1813: Elderly Gentleman’s Fiery Death
In 1813, an article about the effects of addiction to intoxication in The Philosophical Magazine related the following short incident. Dr. Lettsom, who appears to have made the initial study about intoxication the article stems from, told of an old and esteemed school-fellow of his who had become so addicted to alcohol that when denied the pleasure of rum, gin, and brandy, he opted for a much cheaper substitute... tinctures of valerian and gum guaiacum. One night while intoxicated on this odd mix, he rolled out of bed and landed near the fire in the room... and was burnt to a cinder, with no damage to the bed or sheets.
This short account is implied to have been caused by a proposed state called "Preternatural Combustibility," rather than by spontaneous human combustion. Essentially, it was believed that people who became too saturated with the alcohols they drank would become far more likely to catch fire and burn than a non-drinker, because it was known that alcohol itself would easy catch fire. Therefore the author is sure to tell us that the elderly man's body was "saturated" with the cheap alcohol.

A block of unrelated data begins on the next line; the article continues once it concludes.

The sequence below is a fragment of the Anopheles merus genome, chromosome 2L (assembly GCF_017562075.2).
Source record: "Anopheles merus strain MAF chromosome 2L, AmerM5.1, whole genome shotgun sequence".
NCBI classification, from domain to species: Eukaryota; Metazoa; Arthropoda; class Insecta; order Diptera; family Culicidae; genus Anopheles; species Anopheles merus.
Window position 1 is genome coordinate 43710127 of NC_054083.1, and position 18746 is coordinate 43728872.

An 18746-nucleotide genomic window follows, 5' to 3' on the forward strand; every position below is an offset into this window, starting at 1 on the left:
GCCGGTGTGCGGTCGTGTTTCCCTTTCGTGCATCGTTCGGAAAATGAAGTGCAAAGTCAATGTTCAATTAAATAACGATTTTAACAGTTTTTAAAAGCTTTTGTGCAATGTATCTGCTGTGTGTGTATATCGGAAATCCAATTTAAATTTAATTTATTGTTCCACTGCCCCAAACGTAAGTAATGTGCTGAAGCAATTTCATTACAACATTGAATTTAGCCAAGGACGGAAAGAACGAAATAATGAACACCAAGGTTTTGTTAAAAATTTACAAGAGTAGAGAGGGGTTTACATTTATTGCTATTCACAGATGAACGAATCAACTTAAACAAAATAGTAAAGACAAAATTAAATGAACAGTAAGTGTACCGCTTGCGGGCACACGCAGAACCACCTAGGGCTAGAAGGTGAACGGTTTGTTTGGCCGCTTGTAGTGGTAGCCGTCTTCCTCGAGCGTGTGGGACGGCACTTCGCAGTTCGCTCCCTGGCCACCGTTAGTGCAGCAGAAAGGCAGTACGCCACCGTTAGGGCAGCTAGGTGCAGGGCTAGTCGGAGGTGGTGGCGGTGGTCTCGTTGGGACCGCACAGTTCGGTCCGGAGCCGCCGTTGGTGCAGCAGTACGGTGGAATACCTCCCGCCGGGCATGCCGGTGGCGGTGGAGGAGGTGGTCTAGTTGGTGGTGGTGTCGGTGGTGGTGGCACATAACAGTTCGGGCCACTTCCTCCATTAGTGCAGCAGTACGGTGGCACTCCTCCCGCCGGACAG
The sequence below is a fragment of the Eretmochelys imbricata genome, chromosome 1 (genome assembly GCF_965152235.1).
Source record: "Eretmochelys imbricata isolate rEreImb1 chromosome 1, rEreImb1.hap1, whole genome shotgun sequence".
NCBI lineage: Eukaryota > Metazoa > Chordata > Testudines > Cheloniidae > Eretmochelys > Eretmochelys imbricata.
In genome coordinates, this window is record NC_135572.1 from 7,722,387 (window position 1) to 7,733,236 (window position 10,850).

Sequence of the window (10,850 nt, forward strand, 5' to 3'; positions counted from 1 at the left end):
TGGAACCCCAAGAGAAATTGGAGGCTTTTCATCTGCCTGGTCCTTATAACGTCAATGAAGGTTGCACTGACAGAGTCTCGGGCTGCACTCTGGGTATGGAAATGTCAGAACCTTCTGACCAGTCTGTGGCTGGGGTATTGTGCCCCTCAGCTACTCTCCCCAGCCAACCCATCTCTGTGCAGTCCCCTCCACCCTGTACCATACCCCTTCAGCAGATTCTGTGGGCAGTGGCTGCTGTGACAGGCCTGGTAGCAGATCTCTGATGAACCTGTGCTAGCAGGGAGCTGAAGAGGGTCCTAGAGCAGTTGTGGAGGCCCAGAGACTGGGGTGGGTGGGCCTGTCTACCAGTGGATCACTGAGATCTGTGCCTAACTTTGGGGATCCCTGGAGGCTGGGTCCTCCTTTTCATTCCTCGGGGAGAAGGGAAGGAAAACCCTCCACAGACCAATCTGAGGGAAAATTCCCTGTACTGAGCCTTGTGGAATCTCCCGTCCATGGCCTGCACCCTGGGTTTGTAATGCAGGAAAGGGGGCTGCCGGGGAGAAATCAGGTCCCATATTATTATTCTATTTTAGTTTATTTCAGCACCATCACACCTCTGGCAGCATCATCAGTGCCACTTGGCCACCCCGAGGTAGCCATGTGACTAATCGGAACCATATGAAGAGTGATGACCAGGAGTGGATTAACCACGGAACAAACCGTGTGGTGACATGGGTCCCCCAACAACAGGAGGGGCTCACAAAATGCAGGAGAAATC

Another possibility, however, is that the man simply died after rolling out of bed, and therefore did not resist as he and his clothing caught fire and slowly cooked away.